I kept my heart rate very low at about 130 bpm. I know half way point of a marathon is not 13 miles but is really considered to be around mile 18-20, that is when most people hit a wall. I wanted to get to mile 20, assess how I was feeling and see what I had left in the tank. Once I reached mile 20, with 6 miles to go, I realized I was feeling great. I still had a 2.5 miles nasty hill between miles 20 to 24.5, however I decided to kick up the pace a bit. Looking back at my report and my split times, I realize I not only kicked up the pace but from mile 20 to the end of the marathon leg, I was doing “negative splits”. Negative split refers to a person going faster and faster each mile, instead of each mile taking longer and longer. I ended up running my last mile, after 139.6 miles total, with a rocking under 9 minute pace.
As I entered the famous “Lake Placid ring”, where the “Miracle On Ice” took place decades ago (where the U.S. beat Russia to win the Hockey winter Olympics), I couldn’t hold the joy coming from within me. I was looking for that Colombian Flag, for my girls. I spotted them on the last bend before the final stretch to the finish. I stopped where they were and remember telling Rae that I could have not done this without her. She sacrificed so much of our family time, so many Saturday’s with me doing insanely long workouts (at the peak of training, there was about 9 hours of cardio). She helped me with nutrition all along the way and encouraged me to hit the road when I was feeling lazy. She deserved to receive a medal as much as I did. I recall so vividly my sweet, full of energy little V yelling, “Go on daddy… finish… go!”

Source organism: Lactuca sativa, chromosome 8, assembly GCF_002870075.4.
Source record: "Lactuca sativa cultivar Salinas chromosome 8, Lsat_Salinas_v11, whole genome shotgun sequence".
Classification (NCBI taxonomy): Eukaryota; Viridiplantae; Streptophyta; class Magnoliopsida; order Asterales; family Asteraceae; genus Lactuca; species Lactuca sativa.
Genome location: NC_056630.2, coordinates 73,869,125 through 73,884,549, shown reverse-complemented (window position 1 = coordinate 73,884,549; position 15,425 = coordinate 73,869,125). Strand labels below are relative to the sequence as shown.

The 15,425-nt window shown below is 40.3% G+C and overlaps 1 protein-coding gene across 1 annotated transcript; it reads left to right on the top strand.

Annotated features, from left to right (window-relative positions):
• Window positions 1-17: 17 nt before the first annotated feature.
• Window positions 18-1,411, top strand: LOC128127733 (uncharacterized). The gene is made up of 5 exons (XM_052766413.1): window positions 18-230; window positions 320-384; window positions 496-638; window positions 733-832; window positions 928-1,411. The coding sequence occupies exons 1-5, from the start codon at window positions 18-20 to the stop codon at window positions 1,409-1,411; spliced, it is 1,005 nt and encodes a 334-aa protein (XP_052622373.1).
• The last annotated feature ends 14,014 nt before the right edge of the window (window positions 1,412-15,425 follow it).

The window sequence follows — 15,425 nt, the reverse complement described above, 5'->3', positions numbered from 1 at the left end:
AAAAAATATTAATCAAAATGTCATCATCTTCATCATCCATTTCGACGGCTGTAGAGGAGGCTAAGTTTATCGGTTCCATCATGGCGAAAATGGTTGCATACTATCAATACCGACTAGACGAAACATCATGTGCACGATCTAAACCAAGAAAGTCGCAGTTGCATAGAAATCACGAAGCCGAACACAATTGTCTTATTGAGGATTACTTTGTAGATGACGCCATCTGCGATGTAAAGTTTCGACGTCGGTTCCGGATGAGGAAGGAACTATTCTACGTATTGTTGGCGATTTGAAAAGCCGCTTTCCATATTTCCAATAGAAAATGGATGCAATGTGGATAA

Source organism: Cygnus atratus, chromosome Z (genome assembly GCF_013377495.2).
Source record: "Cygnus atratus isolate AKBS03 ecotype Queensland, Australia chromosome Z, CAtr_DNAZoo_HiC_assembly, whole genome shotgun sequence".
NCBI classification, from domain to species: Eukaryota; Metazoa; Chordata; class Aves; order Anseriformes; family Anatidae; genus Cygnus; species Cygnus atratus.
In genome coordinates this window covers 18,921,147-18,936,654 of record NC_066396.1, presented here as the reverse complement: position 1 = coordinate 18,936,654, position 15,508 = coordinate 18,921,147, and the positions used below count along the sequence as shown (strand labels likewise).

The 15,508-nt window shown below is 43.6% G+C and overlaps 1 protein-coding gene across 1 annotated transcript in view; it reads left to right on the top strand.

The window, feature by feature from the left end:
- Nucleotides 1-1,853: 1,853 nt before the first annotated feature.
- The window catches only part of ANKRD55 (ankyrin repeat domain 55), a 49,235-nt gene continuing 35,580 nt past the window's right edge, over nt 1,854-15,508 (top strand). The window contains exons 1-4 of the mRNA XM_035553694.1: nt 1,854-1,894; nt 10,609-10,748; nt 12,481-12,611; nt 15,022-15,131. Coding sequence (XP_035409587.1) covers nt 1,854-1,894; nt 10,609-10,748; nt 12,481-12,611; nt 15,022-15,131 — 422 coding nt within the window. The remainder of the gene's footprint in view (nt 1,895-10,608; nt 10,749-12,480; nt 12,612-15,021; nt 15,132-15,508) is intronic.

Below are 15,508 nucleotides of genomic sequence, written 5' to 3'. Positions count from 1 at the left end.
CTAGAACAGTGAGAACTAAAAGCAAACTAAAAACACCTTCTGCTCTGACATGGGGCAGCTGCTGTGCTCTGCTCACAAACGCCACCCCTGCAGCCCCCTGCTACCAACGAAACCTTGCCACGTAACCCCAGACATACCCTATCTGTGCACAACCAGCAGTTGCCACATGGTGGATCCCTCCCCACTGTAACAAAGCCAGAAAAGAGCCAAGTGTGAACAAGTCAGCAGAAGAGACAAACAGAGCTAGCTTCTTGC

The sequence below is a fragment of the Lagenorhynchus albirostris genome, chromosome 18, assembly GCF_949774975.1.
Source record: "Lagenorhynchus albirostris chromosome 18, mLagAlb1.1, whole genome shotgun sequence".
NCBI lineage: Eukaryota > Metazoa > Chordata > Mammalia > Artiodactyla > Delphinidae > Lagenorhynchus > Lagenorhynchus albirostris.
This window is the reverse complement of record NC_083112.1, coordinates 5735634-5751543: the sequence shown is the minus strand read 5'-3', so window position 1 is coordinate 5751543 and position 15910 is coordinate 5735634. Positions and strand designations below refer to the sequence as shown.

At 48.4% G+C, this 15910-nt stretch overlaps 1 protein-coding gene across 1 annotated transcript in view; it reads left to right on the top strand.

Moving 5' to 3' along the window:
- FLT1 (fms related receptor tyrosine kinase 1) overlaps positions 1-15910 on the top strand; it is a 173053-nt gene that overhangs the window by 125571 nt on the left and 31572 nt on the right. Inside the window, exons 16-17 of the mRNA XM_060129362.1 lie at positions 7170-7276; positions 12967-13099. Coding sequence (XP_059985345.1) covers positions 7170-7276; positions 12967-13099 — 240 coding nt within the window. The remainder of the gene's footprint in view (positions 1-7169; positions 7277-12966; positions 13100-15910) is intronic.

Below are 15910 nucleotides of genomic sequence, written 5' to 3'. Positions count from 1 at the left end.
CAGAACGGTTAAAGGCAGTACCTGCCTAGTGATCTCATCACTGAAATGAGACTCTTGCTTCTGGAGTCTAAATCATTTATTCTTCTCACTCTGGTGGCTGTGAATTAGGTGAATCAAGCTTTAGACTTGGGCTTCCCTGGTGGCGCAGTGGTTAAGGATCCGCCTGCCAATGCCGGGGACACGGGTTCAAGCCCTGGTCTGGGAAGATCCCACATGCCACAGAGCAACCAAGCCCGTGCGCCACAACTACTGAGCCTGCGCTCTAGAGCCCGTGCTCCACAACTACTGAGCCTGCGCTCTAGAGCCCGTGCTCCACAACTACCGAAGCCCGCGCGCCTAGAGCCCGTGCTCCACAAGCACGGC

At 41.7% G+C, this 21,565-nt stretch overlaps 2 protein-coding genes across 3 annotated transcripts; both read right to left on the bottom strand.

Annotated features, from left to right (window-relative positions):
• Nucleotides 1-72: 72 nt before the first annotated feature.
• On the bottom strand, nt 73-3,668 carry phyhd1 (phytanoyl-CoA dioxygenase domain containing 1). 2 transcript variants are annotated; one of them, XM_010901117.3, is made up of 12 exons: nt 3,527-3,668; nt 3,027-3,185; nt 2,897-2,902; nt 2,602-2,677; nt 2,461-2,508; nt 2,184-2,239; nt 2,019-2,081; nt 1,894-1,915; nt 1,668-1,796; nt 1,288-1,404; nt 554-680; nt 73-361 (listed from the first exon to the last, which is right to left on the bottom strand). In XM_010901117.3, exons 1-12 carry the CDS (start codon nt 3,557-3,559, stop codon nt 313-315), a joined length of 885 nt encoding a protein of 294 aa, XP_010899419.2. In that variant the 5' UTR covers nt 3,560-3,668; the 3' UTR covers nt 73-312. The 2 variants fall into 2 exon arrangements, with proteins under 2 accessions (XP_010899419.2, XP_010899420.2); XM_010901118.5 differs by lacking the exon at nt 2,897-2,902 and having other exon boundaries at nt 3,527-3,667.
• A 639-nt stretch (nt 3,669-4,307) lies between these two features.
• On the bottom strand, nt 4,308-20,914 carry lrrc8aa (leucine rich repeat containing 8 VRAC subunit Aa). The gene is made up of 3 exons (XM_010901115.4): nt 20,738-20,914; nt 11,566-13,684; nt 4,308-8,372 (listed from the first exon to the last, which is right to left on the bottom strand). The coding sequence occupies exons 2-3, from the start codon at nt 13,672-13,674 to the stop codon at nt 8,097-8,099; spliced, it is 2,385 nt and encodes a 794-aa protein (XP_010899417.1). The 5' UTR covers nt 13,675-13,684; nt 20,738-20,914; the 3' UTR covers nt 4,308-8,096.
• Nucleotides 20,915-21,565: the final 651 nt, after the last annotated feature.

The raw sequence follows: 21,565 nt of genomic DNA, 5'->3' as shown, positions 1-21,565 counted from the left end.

Out of another 3 guys I know competing that day, one got pulled out of the water and was out of the race. Another went to the medical tent and spent some time there till they got his body hydrated again and he was able to finish the race. My other friend finished with only minutes to spare but it really didn’t matter. He was celebrating turning 50 and now has bragging rights for life! Hope I can say the same at 50! (Proud of you John!)
I have been enjoying this past year post Ironman. I only participated in a 13.1 (half marathon) race with my 4 month pregnant wife. Besides that, I have enjoyed not having an actual race to train for. I am still active, running and biking but there is no pressure to hit the daily workouts. I am sure I will do another Ironman, perhaps in a few years… maybe for my 40th birthday celebration!
See Ironman is only an event yet to me it represents the struggle of believing that in the most desperate, dark situations in life there is always joy and peace for us who believe in an all-powerful God, for us who believe that miracles are still possible!